Giant Water Lily Victoria Blooms on Two Evenings Opening hours of the Botanical Garden extended
Next week, the time has come. On two nights, the probably most impressive plant of the Botanical Garden, the Tropical Giant Water Lily, Victoria cruziana, will be in bloom. To ensure that many people can marvel at the blossom, TU Braunschweig’s Botanical Garden is extending its opening hours. On 15 and 16 August, visitors will be able to admire the blossoms until 22:00, obtain information about plants and the garden, and purchase some rare plants. The Freunde des Botanischen Gartens e. V will be providing refreshments on both evenings.
The Victoria, so named in honour of the young Queen of England, was discovered in 1801 by the German botanist Thaddaeus Haenke in the lagoons of one of the tributaries of the Amazon. For a long time, people doubted his information about this giant “botanical mythical creature”. It was only decades later that his information was confirmed by other researchers. In 1846, the first seeds germinated in London’s Kew Garden. Three years later, in November 1849, the first flower of this giant water lily opened on European soil.
Giant leaves up to two metres in size
In the Botanical Garden of TU Braunschweig, this perennial plant is grown from seed. In the tropical aquatic plant house it reaches huge dimensions in a vegetation period of seven months. Our species “Victoria cruziana” is native to the Paraná river basin and Paraguay. In the summer months, the plant develops shield-shaped giant leaves with a pie-plate-like curved edge, up to two metres in diameter. The large leaf surface has a plastically protruding, air-filled skeleton on the underside, which can be compared to struts and accounts for the leaf’s load-bearing capacity. When loaded evenly, a single leaf can carry a child with a body weight of up to 35 kg.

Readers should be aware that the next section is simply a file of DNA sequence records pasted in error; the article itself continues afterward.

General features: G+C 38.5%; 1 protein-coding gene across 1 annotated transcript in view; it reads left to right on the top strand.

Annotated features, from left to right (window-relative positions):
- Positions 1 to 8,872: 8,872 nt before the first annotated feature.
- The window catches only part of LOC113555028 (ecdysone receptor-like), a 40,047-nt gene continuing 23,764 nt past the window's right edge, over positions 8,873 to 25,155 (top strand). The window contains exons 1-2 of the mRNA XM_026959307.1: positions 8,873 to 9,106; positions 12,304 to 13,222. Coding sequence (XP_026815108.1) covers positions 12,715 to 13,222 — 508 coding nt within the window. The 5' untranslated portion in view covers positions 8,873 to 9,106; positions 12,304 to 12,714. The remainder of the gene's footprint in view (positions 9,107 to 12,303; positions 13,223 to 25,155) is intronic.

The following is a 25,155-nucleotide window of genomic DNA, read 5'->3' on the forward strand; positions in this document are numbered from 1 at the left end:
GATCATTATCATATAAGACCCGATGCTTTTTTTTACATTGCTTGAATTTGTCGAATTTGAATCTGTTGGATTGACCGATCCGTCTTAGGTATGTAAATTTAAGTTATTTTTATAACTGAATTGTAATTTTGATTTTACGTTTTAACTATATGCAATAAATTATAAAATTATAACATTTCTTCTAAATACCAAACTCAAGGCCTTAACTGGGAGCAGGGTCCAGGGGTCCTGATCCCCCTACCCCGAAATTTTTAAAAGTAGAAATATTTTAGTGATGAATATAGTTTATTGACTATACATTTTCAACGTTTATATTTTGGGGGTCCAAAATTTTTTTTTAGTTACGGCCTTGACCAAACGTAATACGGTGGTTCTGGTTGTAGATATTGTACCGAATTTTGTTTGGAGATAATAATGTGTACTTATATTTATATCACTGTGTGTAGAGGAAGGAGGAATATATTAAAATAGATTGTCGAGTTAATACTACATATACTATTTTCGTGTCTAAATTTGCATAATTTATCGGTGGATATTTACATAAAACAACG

The flowers only open on two evenings
Fully developed, the many-rayed, white, fragrant large flowers then open on July and August evenings to close in the morning of the next day. The process is repeated in the late afternoon of the second day. Now the flowers open with a pinkish-red tinge, only then do the flowers submerge under water where the seeds ripen. The pea-like, dark brown seeds are collected in the homeland by the indigenous population as water corn, and flour is made from them.
In the Botanical Garden of TU Braunschweig, the Victoria can still be seen until mid-September, as from then on the natural day length is no longer sufficient for the growth of the “botanical mythical creature”.
Marvel, inform, stroll, eat and drink
On both evenings, the members of the Freunde des Braunschweiger Botanischen Gartens e.V. (Friends of the Braunschweig Botanical Garden) will be providing refreshments for visitors to the garden. The Botanical Garden team will be on hand at the information stand to answer any questions on the subject of plants and gardens and will be offering some rare plants for sale. The proceeds will go exclusively to the Botanical Garden.